In summary, mice subjected to bleomycin-induced pulmonary fibrosis showed similar pathobiological changes as in human IPF. The extent of fibrosis correlated with the proportion of BALF GC B-cells.
Our study assessed B-cell subsets and their activation status in IPF lungs and LN by 14-color flow cytometry. We observed that IPF patients had increased plasmablasts and IgA+ memory B-cells in blood, intense IgA staining in lung TLOs, and more serum IgA antibodies recognizing nuclear self-antigens. Higher autoreactive IgA levels correlated with an increased decline of FVC. Furthermore, we showed that circulating IPF B-cells had elevated BTK expression, which could contribute to a loss of immune tolerance and development of autoimmunity in IPF (Additional file 9, graphic summary). In a bleomycin pulmonary fibrosis mouse model, we observed the induction of IgA+ GC B-cells and IgA plasma cells, indicating similarities with human pathobiology. The bleomycin model also showed that proportions of BALF GC B-cells correlated with the extent of fibrosis.
The increased numbers of TLOs in lungs of IPF patients, together with elevated serum CXCL13 and BAFF, indicate involvement of B-cells in IPF [11,12,13,14]. The decrease in circulating transitional B-cells, together with an increase of B cells in the lungs of IPF patients, suggests migration from the blood towards the lungs. Transitional B-cells, which are immature B cells that have recently emigrated from the bone marrow, are possibly attracted to pulmonary TLO in IPF patients by CXCL13. We confirmed that plasmablasts are increased in blood , and importantly, also in IPF lungs. Furthermore, DN-memory B-cells are increased blood of IPF patients. This is particularly interesting as DN-memory B-cells activate telomerase when stimulated and are thought to be age-related exhausted memory B-cells [22, 23]. As both telomerase dysfunction and immune exhaustion have been implicated in IPF pathogenesis [24,25,26], this B-cell subset would be an interesting topic for further research.
Repetitive alveolar epithelial injury exposes our immune system to self-antigens, increasing the risk of induction of autoreactive antibodies. Transforming growth factor-β, a key profibrotic cytokine, promotes IgA class-switch recombination of B-cells [27, 28]. Serum IgA concentrations at the time of IPF diagnosis have been shown to be a predictor of survival . In our patient cohort, plasma levels of total IgA and autoreactive IgA (mostly recognizing ANA) were also enhanced and specifically autoreactive IgA correlated with disease progression. Previous studies showed that autoantibodies found in IPF patients are often of the IgA subclass [8, 30]. Although (autoreactive) IgG antibodies are also implicated in IPF pathogenesis, we did not find a correlation with lung function decline [8, 9]. Autoreactive IgA may promote lung fibrosis through fibroblast proliferation and extracellular matrix protein production [31, 32]., This leads to a detrimental feedforward loop as the profibrotic milieu in IPF lungs promotes IgA class switching in B-cells.
BTK is a key molecule in BCR signaling and increased BTK expression in B-cells promotes the development of autoreactive B-cells . Small-molecule BTK inhibitors have been proven effective in the treatment of autoimmune diseases in preclinical studies [21, 33]. In IPF patients, BTK expression was increased in circulating B-cells, especially in naïve B-cells. This might either reflect global B-cell activation due to pro-inflammatory micro-environments or pathogenic B-cell activation that directly contributes to autoimmune pathology. Activated Tfh-cells, which are present in IPF lungs, have the capacity to engage with B-cells in the GCs of pulmonary TLOs and might promote autoreactive B-cell development . Interestingly, mice with B-cell specific overexpression of BTK develop an autoimmune phenotype, together with increased Tfh-cell proportions . These Tfh-cells might be induces by increased CD80 and CD86 expression on B-cells, which provide costimulatory signals for T-cell activation . Consequently, our findings in IPF patients that (i) increased proportions of circulating plasmablasts and (IgA-)memory B-cells with (ii) enhanced BTK expression, (iii) augmented pulmonary Tfh-cell activation, and (iv) enhanced plasma autoreactive IgA are present indicate an important role for B-cells in IPF pathogenesis.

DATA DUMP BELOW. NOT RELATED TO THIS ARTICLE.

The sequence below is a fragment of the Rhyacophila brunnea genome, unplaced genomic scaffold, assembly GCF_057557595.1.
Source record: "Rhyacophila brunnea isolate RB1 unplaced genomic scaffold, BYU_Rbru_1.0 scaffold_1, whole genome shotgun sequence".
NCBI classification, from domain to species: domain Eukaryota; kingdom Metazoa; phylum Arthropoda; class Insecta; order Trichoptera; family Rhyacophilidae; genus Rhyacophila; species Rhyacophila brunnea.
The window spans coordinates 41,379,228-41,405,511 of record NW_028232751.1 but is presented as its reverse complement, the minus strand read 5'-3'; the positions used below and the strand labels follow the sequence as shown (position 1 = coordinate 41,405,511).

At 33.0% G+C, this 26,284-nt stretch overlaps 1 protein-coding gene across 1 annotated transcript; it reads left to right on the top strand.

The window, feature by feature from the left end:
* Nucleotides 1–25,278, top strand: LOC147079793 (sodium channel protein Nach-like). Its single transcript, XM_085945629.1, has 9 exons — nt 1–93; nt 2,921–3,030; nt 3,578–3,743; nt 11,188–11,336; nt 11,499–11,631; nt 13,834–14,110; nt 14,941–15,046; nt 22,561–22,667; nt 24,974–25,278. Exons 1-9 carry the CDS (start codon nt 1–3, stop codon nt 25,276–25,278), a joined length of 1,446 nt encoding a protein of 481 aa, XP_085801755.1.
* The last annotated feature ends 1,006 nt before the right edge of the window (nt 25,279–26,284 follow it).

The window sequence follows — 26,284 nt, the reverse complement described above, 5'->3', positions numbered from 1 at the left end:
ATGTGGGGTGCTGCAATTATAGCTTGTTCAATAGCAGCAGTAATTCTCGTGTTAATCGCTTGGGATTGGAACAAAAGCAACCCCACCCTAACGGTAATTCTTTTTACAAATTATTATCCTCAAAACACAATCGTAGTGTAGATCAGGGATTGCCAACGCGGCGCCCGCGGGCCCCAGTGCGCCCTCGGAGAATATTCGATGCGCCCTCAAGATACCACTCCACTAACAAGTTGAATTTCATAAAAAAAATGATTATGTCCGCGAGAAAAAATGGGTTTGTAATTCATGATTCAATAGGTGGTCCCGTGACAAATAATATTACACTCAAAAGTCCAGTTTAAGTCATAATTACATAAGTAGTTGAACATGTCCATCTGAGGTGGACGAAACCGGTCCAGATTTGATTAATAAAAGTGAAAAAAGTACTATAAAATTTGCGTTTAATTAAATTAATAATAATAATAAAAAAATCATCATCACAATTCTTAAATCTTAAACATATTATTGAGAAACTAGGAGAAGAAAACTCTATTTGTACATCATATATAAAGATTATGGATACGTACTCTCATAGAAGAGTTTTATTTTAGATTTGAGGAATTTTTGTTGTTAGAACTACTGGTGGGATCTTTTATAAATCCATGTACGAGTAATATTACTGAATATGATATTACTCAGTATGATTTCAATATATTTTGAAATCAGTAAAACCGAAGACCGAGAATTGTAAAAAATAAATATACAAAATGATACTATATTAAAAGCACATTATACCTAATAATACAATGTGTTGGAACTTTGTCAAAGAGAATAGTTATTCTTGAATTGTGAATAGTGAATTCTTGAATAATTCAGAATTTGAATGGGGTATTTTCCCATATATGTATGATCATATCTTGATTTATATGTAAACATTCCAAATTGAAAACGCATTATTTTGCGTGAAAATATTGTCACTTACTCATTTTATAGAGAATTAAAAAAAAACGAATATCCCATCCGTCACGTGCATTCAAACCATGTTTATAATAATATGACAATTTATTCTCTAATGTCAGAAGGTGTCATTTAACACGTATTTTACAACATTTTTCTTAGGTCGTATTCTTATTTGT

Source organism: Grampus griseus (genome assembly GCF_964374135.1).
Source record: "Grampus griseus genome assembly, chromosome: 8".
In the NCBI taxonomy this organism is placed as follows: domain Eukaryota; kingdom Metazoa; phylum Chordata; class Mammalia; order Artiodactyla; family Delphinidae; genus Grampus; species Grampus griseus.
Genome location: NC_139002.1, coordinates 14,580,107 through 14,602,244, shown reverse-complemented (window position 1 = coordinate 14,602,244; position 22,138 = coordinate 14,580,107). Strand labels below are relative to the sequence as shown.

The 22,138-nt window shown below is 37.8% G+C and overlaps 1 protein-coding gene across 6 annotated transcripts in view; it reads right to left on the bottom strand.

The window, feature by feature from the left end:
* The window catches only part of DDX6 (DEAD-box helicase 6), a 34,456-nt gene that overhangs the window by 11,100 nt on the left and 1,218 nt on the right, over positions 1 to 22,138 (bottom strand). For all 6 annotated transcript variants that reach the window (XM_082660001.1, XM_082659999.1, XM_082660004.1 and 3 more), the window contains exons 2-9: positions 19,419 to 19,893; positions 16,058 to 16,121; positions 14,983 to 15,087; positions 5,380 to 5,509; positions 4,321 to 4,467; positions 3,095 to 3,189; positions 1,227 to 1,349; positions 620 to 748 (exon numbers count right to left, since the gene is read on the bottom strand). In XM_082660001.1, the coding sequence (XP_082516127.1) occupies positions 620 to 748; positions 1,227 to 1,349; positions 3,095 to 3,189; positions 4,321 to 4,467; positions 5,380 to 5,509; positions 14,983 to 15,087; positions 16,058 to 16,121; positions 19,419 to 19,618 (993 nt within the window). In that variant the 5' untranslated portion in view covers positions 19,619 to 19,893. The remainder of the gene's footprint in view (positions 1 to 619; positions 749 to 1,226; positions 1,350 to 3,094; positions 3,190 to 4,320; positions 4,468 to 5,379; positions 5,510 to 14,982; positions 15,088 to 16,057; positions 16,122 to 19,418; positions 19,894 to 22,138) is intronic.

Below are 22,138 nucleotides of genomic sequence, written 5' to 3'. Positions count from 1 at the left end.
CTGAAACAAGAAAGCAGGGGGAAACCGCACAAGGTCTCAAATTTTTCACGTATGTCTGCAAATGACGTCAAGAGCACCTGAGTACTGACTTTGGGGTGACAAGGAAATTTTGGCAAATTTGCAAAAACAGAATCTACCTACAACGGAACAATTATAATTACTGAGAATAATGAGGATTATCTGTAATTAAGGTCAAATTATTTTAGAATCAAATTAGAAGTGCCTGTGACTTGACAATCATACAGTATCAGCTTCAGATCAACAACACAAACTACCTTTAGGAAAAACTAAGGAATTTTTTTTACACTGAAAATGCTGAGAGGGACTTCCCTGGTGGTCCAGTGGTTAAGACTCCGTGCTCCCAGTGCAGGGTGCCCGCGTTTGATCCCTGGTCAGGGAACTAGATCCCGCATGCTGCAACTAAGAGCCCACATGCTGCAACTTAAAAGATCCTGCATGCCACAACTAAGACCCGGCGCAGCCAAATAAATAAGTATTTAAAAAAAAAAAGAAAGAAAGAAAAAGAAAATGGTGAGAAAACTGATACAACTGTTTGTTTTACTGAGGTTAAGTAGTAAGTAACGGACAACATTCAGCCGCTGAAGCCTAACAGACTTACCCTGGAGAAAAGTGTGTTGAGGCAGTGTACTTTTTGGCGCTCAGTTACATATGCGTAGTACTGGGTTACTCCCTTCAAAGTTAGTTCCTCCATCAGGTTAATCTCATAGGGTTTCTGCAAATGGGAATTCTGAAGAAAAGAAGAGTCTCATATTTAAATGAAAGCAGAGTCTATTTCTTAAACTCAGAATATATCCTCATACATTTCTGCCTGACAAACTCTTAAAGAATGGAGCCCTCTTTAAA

To investigate whether the same B-cell alterations would occur in a well-established model for pulmonary fibrosis, mice were exposed to bleomycin. Indeed, bleomycin exposure increases lung IgA+ GC B-cells and IgA+ plasma cells. The degree of pulmonary fibrosis correlated with the frequencies of GC B-cells in BAL fluid. This suggests that TLO formation with an active GC and the presence of IgA+ GC B-cells reflects the degree of pulmonary fibrosis. The local pro-fibrotic environment together with the pulmonary mucosal environment is most likely responsible for the IgA class-switch recombination.
The bleomycin model deviates from human IPF pathology as fibrosis development is not progressive and it depends on inflammation . Nevertheless, our data show similarities with human B-cell pathobiology. A previous study explored the effects of the irreversible BTK-inhibitor ibrutinib on fibrosis development and unexpectedly exacerbated fibrosis was found . However, the interpretation of this finding is complicated, because ibrutinib is shown to have off-target effects and BTK is also expressed in myeloid lineages [37, 38].
At this moment, it remains unclear if changes in B-cell activation or subsets are the primary culprit for IPF disease onset and/or progression. Nevertheless, changes in B-cell immunology may be a valuable biomarker for disease progression and/or survival, as high BAFF and CXCL13 plasma concentrations, involved in B-cell activation and homing, are predictive for poor survival in IPF patients [13, 14].